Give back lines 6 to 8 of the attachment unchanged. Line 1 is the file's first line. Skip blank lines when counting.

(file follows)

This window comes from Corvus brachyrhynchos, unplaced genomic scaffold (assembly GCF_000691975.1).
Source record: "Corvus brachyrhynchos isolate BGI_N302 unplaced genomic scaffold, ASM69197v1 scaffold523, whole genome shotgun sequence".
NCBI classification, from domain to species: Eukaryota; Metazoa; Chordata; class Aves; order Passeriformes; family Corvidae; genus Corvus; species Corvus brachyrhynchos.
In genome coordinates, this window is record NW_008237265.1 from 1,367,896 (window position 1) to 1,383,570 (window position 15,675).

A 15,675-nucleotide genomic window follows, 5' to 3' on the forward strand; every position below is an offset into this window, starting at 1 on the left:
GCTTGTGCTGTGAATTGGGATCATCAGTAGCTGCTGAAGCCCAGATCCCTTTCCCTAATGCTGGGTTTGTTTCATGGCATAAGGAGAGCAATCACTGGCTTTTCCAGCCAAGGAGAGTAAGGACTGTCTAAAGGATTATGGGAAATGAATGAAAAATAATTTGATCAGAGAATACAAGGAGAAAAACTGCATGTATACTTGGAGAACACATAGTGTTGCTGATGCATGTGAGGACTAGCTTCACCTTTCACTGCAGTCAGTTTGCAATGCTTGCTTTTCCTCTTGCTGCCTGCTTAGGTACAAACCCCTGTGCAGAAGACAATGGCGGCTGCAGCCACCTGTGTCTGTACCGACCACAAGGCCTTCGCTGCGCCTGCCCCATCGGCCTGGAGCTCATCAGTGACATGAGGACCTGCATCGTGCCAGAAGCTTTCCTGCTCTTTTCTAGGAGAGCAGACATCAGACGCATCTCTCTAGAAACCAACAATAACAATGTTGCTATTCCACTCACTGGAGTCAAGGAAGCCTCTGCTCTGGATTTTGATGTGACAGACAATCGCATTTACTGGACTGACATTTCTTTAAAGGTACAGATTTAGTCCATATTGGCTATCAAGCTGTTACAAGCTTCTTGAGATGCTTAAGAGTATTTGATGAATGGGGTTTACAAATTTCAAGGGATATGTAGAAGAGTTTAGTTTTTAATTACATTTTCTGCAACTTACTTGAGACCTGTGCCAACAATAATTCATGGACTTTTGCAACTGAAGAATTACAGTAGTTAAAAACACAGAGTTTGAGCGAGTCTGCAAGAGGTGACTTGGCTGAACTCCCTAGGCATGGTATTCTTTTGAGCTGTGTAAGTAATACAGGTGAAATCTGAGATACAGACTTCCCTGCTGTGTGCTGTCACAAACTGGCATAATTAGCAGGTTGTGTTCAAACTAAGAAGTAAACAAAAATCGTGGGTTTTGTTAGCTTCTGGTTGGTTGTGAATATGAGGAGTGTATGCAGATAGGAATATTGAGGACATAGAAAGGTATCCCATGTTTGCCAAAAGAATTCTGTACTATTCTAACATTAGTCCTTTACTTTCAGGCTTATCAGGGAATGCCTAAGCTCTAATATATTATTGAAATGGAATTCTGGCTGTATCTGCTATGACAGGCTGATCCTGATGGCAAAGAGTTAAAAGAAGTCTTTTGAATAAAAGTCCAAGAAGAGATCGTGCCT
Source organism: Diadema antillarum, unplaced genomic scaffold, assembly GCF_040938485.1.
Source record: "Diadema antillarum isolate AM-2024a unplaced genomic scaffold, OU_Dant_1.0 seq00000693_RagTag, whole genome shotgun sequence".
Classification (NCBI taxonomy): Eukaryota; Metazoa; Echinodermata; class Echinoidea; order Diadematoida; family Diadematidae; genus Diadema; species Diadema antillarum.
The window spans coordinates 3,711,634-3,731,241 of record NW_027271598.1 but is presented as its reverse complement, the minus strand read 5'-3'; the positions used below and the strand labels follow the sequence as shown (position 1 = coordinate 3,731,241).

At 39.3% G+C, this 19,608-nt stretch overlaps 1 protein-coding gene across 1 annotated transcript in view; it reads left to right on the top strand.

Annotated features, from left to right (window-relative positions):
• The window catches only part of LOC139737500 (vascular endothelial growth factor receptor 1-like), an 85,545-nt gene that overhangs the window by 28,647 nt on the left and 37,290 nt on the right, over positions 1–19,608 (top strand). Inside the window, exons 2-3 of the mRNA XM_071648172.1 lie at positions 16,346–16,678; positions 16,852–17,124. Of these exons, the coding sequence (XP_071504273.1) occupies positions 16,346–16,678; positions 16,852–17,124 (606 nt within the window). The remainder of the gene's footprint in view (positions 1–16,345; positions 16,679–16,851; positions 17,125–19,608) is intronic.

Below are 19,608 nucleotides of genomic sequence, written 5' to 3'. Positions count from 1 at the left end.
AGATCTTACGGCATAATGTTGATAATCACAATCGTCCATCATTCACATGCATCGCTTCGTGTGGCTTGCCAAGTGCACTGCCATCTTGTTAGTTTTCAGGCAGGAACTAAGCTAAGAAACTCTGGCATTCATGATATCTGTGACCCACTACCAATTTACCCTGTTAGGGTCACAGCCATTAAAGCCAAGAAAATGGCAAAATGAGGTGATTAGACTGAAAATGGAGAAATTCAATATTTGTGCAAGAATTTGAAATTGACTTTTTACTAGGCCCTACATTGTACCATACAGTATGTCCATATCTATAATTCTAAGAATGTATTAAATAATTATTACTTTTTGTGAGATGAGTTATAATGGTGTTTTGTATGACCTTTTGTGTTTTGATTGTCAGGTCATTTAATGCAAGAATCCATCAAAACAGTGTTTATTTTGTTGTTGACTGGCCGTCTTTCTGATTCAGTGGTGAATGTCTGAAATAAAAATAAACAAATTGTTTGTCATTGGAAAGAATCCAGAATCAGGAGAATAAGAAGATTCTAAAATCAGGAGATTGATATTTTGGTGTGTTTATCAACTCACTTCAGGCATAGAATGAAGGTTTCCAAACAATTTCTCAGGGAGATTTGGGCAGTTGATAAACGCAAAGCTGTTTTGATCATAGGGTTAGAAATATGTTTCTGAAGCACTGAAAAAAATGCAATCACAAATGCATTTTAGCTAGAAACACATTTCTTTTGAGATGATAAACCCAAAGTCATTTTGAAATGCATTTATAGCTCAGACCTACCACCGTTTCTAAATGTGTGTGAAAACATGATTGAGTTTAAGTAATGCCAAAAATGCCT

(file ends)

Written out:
GCTTGTGCTGTGAATTGGGATCATCAGTAGCTGCTGAAGCCCAGATCCCTTTCCCTAATGCTGGGTTTGTTTCATGGCATAAGGAGAGCAATCACTGGCTTTTCCAGCCAAGGAGAGTAAGGACTGTCTAAAGGATTATGGGAAATGAATGAAAAATAATTTGATCAGAGAATACAAGGAGAAAAACTGCATGTATACTTGGAGAACACATAGTGTTGCTGATGCATGTGAGGACTAGCTTCACCTTTCACTGCAGTCAGTTTGCAATGCTTGCTTTTCCTCTTGCTGCCTGCTTAGGTACAAACCCCTGTGCAGAAGACAATGGCGGCTGCAGCCACCTGTGTCTGTACCGACCACAAGGCCTTCGCTGCGCCTGCCCCATCGGCCTGGAGCTCATCAGTGACATGAGGACCTGCATCGTGCCAGAAGCTTTCCTGCTCTTTTCTAGGAGAGCAGACATCAGACGCATCTCTCTAGAAACCAACAATAACAATGTTGCTATTCCACTCACTGGAGTCAAGGAAGCCTCTGCTCTGGATTTTGATGTGACAGACAATCGCATTTACTGGACTGACATTTCTTTAAAGGTACAGATTTAGTCCATATTGGCTATCAAGCTGTTACAAGCTTCTTGAGATGCTTAAGAGTATTTGATGAATGGGGTTTACAAATTTCAAGGGATATGTAGAAGAGTTTAGTTTTTAATTACATTTTCTGCAACTTACTTGAGACCTGTGCCAACAATAATTCATGGACTTTTGCAACTGAAGAATTACAGTAGTTAAAAACACAGAGTTTGAGCGAGTCTGCAAGAGGTGACTTGGCTGAACTCCCTAGGCATGGTATTCTTTTGAGCTGTGTAAGTAATACAGGTGAAATCTGAGATACAGACTTCCCTGCTGTGTGCTGTCACAAACTGGCATAATTAGCAGGTTGTGTTCAAACTAAGAAGTAAACAAAAATCGTGGGTTTTGTTAGCTTCTGGTTGGTTGTGAATATGAGGAGTGTATGCAGATAGGAATATTGAGGACATAGAAAGGTATCCCATGTTTGCCAAAAGAATTCTGTACTATTCTAACATTAGTCCTTTACTTTCAGGCTTATCAGGGAATGCCTAAGCTCTAATATATTATTGAAATGGAATTCTGGCTGTATCTGCTATGACAGGCTGATCCTGATGGCAAAGAGTTAAAAGAAGTCTTTTGAATAAAAGTCCAAGAAGAGATCGTGCCT
Source organism: Diadema antillarum, unplaced genomic scaffold, assembly GCF_040938485.1.
Source record: "Diadema antillarum isolate AM-2024a unplaced genomic scaffold, OU_Dant_1.0 seq00000693_RagTag, whole genome shotgun sequence".